TSJ: What investment advantages does West Virginia have that other states don’t?

Burdette: There are many disadvantages to being a small state, but there are many advantages if you apply them right. One of them is you can get the attention of West Virginia leaders so much easier than you can in other states and the Japanese know that. They’re the first to attest to that and they place a great deal of importance on that. It’s very important to them. Our tax structure is now very competitive. Our taxes are lower than all the states surrounding us and our corporate net taxes are all lower. We lowered our corporate rates from 9 to 6.5 percent. That is a very competitive rate. Our cost of doing business is now in the bottom three or four in the country and that’s taxes, labor and energy. Worker compensation rates have gone from the highest, some of the highest in the country, to the bottom 10 as far as rate costs are concerned. Our manufacturing employees … the turnover rate of our employees is very low — second lowest in the country. So we compete very capably and part of our message, part of our job, is to convey that message.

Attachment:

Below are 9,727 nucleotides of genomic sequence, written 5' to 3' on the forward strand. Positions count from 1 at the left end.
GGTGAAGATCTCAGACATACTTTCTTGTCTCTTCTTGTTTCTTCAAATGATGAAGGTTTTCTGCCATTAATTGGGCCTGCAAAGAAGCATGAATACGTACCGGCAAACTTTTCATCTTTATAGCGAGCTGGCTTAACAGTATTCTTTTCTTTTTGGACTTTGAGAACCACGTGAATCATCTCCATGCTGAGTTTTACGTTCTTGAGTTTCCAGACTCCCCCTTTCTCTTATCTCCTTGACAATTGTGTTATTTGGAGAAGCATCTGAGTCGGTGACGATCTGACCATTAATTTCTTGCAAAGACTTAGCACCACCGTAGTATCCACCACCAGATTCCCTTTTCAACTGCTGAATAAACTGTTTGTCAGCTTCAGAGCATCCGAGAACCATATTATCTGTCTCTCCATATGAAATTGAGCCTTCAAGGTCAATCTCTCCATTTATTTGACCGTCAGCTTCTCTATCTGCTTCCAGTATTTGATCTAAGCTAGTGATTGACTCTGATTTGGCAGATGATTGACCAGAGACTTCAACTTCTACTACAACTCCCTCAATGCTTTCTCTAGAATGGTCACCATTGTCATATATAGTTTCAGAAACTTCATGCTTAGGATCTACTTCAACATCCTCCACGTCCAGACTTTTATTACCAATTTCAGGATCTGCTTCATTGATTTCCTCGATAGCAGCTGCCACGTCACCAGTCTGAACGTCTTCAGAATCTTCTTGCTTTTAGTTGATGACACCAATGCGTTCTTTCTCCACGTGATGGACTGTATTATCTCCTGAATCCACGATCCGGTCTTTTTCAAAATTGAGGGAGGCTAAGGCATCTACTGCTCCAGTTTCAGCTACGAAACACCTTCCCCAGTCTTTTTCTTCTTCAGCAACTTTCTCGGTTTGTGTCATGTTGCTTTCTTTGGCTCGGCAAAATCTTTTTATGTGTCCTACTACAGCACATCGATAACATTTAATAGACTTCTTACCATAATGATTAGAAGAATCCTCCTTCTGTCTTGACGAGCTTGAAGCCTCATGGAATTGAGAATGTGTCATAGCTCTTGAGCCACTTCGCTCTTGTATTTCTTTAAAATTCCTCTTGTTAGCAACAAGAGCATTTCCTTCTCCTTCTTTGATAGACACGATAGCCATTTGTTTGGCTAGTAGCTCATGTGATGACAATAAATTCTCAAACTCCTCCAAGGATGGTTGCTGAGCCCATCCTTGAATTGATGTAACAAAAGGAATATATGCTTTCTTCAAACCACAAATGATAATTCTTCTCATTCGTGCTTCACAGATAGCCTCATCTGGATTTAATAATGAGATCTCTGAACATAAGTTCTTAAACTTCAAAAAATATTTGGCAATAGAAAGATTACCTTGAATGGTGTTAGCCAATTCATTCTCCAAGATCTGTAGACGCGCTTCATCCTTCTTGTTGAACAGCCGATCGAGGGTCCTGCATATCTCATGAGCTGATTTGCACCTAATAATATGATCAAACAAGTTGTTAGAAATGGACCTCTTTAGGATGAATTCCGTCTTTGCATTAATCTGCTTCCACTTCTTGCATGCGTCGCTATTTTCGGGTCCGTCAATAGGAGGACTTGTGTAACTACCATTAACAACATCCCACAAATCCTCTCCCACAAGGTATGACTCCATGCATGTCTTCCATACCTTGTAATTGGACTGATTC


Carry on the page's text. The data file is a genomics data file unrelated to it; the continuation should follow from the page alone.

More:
TSJ: What investment opportunities do you see with particular potential?

Burdette: We’ve had, especially in the automotive sector, companies from Japan that have located in West Virginia do very well … most have expanded at least once. The automotive industry in this country is doing better now and the companies they are servicing are doing much better. In Japan, energy is very expensive. Energy was a big deal. There were a lot of questions about Marcellus and what that means for both us and them. The largest coal piles, reserve piles, I’ve ever seen, I saw in Japan. Probably 60 acres of coal stacked as high as I could see, right along the Yokohama coastline. Japan is back in the coal business in a big way. Germany, which got out, is getting back in the coal business because they can’t find a consistent low cost source that coal has been. The second biggest economy is China. They’re building coal-generating power units as fast as they can turn the dirt.

TSJ: What were some unexpected bonuses during the trip?